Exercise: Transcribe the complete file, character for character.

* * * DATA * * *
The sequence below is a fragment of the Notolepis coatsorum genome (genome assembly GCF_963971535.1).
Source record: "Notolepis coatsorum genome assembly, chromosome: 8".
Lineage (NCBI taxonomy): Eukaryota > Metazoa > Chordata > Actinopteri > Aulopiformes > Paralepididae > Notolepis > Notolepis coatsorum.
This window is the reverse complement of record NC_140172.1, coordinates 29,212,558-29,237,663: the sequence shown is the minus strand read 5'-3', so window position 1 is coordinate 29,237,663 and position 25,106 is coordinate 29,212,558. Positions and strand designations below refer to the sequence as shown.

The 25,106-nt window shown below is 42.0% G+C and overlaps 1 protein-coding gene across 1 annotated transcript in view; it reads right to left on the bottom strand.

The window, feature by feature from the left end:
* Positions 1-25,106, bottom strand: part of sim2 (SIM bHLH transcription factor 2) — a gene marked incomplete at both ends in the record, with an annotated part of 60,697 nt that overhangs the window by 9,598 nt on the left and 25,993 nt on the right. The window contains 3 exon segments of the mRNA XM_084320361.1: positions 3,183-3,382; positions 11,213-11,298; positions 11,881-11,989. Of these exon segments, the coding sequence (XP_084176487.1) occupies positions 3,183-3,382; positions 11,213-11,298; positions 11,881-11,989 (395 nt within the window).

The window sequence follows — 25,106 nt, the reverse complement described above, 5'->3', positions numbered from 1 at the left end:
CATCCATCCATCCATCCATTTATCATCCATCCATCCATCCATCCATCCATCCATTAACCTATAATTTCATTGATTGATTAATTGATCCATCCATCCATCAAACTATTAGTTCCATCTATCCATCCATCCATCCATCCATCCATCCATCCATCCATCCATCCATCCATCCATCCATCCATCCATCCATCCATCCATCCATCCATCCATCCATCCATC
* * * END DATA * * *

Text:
The sequence below is a fragment of the Notolepis coatsorum genome (genome assembly GCF_963971535.1).
Source record: "Notolepis coatsorum genome assembly, chromosome: 8".
Lineage (NCBI taxonomy): Eukaryota > Metazoa > Chordata > Actinopteri > Aulopiformes > Paralepididae > Notolepis > Notolepis coatsorum.
This window is the reverse complement of record NC_140172.1, coordinates 29,212,558-29,237,663: the sequence shown is the minus strand read 5'-3', so window position 1 is coordinate 29,237,663 and position 25,106 is coordinate 29,212,558. Positions and strand designations below refer to the sequence as shown.

The 25,106-nt window shown below is 42.0% G+C and overlaps 1 protein-coding gene across 1 annotated transcript in view; it reads right to left on the bottom strand.

The window, feature by feature from the left end:
* Positions 1-25,106, bottom strand: part of sim2 (SIM bHLH transcription factor 2) — a gene marked incomplete at both ends in the record, with an annotated part of 60,697 nt that overhangs the window by 9,598 nt on the left and 25,993 nt on the right. The window contains 3 exon segments of the mRNA XM_084320361.1: positions 3,183-3,382; positions 11,213-11,298; positions 11,881-11,989. Of these exon segments, the coding sequence (XP_084176487.1) occupies positions 3,183-3,382; positions 11,213-11,298; positions 11,881-11,989 (395 nt within the window).

The window sequence follows — 25,106 nt, the reverse complement described above, 5'->3', positions numbered from 1 at the left end:
CATCCATCCATCCATCCATTTATCATCCATCCATCCATCCATCCATCCATCCATTAACCTATAATTTCATTGATTGATTAATTGATCCATCCATCCATCAAACTATTAGTTCCATCTATCCATCCATCCATCCATCCATCCATCCATCCATCCATCCATCCATCCATCCATCCATCCATCCATCCATCCATCCATCCATCCATCCATCCATCCATC